Today we talked about TREES! We shared that there are many parts of a tree, including the roots, trunk, branches, leaves… and what is left of a tree when it has fallen or been chopped down, the stump! When we find a tree stump, we also discovered that there are spirals or rings on the stump and that the number of rings indicate the age of the tree. We created our own rings on our tree stumps (paper plate spin art) and found that many of our trees are 100 years old!
We also made tissue paper flowers, hand printed trees using green colored shaving cream, added some apples, made some bird nest balls, played in our nature sensory bins, and more! Many of us also worked really well together to construct a tree house! We had to make sure that we put together a very sturdy roof to keep the rain out, and we added lots of peep holes and even a blue mailbox (we’re not quite hooked up with wifi to receive e-mails in our tree house yet, so snail mail will have to do! ;P).
See many of you tomorrow as we discover ways that we can help to take care of planet earth! 😀
Do you know a person under the age of 10 making a big difference? Nominate them for the first ever
Zimmer Children’s Museum Random Acts of Kid-ness (RAK) Award!
The RAK Award recognizes acts of service, compassion and altruism from our youngest society members instilling in them the understanding that giving of our time and talent is just as important as the giving of our treasure. The award will be given annually to Los Angeles young people under the age of 10.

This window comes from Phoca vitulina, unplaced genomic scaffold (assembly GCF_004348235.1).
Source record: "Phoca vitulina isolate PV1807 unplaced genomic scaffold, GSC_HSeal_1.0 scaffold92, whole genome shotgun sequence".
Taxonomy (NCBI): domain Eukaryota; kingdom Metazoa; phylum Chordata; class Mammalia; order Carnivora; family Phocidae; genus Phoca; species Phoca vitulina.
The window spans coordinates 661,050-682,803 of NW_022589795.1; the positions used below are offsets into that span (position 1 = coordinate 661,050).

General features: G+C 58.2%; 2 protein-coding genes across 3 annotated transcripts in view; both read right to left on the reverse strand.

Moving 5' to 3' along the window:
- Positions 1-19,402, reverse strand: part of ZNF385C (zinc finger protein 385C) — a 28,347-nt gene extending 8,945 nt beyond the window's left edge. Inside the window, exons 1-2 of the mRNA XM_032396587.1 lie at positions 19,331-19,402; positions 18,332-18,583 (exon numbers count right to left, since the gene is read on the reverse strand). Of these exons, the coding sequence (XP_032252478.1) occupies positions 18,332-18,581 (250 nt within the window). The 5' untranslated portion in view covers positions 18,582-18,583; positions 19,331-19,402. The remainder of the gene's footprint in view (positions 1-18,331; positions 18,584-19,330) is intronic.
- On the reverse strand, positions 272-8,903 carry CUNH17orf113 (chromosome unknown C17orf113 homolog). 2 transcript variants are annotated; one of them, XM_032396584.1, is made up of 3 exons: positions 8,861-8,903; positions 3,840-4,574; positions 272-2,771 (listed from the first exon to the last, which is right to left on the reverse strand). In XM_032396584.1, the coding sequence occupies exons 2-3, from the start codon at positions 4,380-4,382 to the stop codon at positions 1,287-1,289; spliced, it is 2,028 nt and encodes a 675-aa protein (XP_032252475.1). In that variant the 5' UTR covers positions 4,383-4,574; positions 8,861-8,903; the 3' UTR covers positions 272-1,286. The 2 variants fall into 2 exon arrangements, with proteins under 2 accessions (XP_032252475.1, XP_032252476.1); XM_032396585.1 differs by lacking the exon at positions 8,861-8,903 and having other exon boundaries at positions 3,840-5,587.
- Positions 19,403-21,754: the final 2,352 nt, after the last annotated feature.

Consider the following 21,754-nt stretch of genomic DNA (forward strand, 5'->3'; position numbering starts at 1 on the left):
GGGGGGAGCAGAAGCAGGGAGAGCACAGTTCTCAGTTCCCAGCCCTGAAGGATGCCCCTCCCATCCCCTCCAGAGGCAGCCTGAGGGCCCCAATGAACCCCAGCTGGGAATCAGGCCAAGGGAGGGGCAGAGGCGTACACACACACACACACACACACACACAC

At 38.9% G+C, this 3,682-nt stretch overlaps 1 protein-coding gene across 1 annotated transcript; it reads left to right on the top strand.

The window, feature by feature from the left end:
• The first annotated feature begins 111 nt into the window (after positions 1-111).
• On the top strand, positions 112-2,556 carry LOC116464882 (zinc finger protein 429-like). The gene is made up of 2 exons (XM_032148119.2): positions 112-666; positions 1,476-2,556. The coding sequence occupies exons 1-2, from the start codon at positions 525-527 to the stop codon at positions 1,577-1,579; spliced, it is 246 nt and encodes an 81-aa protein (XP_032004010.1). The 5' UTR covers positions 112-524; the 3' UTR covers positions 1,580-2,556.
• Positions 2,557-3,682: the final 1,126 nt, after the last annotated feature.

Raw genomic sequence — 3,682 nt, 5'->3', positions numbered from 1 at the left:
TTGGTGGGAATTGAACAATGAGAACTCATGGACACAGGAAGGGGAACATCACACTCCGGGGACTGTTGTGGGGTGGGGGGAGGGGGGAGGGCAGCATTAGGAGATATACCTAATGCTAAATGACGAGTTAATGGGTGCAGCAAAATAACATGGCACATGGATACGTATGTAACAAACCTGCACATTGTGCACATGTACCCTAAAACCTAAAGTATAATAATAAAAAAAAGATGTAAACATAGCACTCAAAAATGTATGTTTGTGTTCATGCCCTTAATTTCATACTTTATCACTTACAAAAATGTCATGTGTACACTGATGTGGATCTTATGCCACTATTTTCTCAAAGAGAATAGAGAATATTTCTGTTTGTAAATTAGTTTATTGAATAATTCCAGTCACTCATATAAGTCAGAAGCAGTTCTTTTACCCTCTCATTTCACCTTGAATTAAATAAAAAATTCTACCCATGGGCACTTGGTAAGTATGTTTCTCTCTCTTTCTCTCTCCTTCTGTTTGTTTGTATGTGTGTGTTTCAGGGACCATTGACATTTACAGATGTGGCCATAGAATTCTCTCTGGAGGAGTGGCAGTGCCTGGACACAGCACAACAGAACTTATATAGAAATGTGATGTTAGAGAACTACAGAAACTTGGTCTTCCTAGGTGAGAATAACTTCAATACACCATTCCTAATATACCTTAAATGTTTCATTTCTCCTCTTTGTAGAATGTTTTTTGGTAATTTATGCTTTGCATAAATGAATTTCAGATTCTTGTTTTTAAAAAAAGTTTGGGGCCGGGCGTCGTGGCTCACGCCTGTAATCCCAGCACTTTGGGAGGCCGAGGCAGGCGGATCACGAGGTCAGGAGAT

Nominations are being accepted now through February 3rd
For further information contact Kaila Jackson at Kaila@zimmermuseum.org or call (323) 761-8910
According to researchers at the University of Delaware and Temple University, filling children’s toy boxes with puzzles and building blocks help preschooler’s develop their “spacial thinking.” Professor Golinkoff of linguistics, cognitive science and psychology at UD states that “parents and caregivers should make sure their kids have experiences that feed into their spatial skill. Simple toys like blocks and puzzles offer kids a foundation for learning subjects like math and science…”
The study wanted to see whether copying block structures would correlate to mathematical skills. Results showed that block skills did predict mathematical skills, and children who participated in puzzles and building block structures were also better at early math. Click the following link to read the full article!